added to the capital from the earnings.
An Invitation
Is tendered you to visit the bank. When you have
friends here from out-of-town, bring them in.
Occupying as it does, such a prominent position,
conspicuous in beauty, complete in every detail, people
are interested in seeing the interior of the building and
the bank. '
You will be welcome.
First National
IBank of Omaha
atsrsd hi n ssMa. SM eaanS- '
luisjs lajl df Kjssanrs hxcD yeas
Sbyoj &Je?isfe5o?s?'a jB
Boosts back froavtbc
D. Co.,
OoQO i
Every Niqh
For Constipation
HecukcKeJbdiestion.ete.
E
riANDHETH
ACHES AND PAINS
Don't M1ct a pvta anrwhr, but find
out what mum It anrl conquer the caiMw.
A pain In too kltftwry mrton may put rott
your buck tomorrow. Don't blam th
WAithnr far iwoUoft ft. tt mjr bo n i
vRBcod warning of Bright dlwmm. A pain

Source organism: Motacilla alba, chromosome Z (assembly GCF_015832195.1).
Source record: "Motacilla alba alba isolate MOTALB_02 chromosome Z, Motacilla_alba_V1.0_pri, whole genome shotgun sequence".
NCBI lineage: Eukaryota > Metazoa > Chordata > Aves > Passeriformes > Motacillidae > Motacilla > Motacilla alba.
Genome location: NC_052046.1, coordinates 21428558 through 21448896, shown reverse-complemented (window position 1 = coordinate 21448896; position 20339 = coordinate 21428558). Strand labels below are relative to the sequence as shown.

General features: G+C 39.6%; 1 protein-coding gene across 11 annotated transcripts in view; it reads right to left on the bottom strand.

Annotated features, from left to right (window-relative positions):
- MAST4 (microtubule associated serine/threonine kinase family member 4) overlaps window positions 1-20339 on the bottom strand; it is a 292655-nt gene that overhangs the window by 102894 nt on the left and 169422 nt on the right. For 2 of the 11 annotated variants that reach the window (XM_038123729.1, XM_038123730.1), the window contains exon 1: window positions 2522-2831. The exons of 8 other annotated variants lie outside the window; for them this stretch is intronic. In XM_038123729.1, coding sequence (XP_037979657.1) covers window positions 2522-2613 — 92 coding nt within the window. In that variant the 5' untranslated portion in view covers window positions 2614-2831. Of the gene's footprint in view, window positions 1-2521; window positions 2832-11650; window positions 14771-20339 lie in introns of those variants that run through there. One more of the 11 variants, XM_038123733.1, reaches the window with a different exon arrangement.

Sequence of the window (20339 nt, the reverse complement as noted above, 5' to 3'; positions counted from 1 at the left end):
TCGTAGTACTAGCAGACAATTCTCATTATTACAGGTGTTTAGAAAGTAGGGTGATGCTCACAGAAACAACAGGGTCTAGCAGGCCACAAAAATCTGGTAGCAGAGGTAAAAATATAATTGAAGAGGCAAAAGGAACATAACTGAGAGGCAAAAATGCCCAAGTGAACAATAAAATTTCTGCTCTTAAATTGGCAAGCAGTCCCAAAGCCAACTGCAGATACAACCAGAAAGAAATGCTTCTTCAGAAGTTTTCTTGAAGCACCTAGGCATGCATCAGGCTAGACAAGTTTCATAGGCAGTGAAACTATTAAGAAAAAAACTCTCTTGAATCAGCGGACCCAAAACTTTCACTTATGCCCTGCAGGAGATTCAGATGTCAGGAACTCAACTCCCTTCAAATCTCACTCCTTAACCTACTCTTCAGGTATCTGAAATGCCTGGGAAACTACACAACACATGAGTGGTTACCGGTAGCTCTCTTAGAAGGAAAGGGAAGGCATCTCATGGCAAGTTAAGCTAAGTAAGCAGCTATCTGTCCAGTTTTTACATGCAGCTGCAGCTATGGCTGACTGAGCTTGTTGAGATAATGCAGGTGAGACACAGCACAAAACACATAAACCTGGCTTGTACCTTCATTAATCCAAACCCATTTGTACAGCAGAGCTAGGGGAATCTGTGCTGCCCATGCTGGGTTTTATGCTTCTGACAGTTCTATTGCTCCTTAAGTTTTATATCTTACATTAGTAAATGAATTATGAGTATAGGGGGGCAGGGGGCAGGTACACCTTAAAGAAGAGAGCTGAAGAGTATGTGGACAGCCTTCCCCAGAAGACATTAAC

In tb terrmca may in nnt aympiom
of appendix 1 1 la. A creak In a joint may b
th fororunnor of rhanmatlsm. Chronic head
achM man thut llkaly warn you of aarloua
tomarh troablo. Tha boat way la to kaap
la rood eonmttoB day In and day Mt av
raffUlarly taklnc GOLD MEDAL MAARLRM
OIL Capautaa. Said by raltmbla druwbltr.
Money rtfunded If thay do not hlp yoa.
Rowart of aubatttutea. Tha only pur tra
portod Haarlfim Oil Cajiawlaa ara the OOUO
MDAJ---AdartlaatnanC
FLORIDA 3'
DbmamIIs Mifnifofl alt siwnill
tours to Florida and Cnba leave
Omaha January lata, renroary zotn,
Marco 12th. For particular inquire
of '
W. E. Botk,CP.A-,CM. StP.RtH
1317 Faraam St, Omaha, Nak.
Bee Want Ads
Produce Results
bt m
Charter, it
ti
n
I S cast fBKiasr
II arsatMOTfmSanka
I 1 OsgsonsaqskiL lcnaratsrTtl,
mm!n tha Hut para been od-
ifiliitajn " " M
PlaLLsS
Sure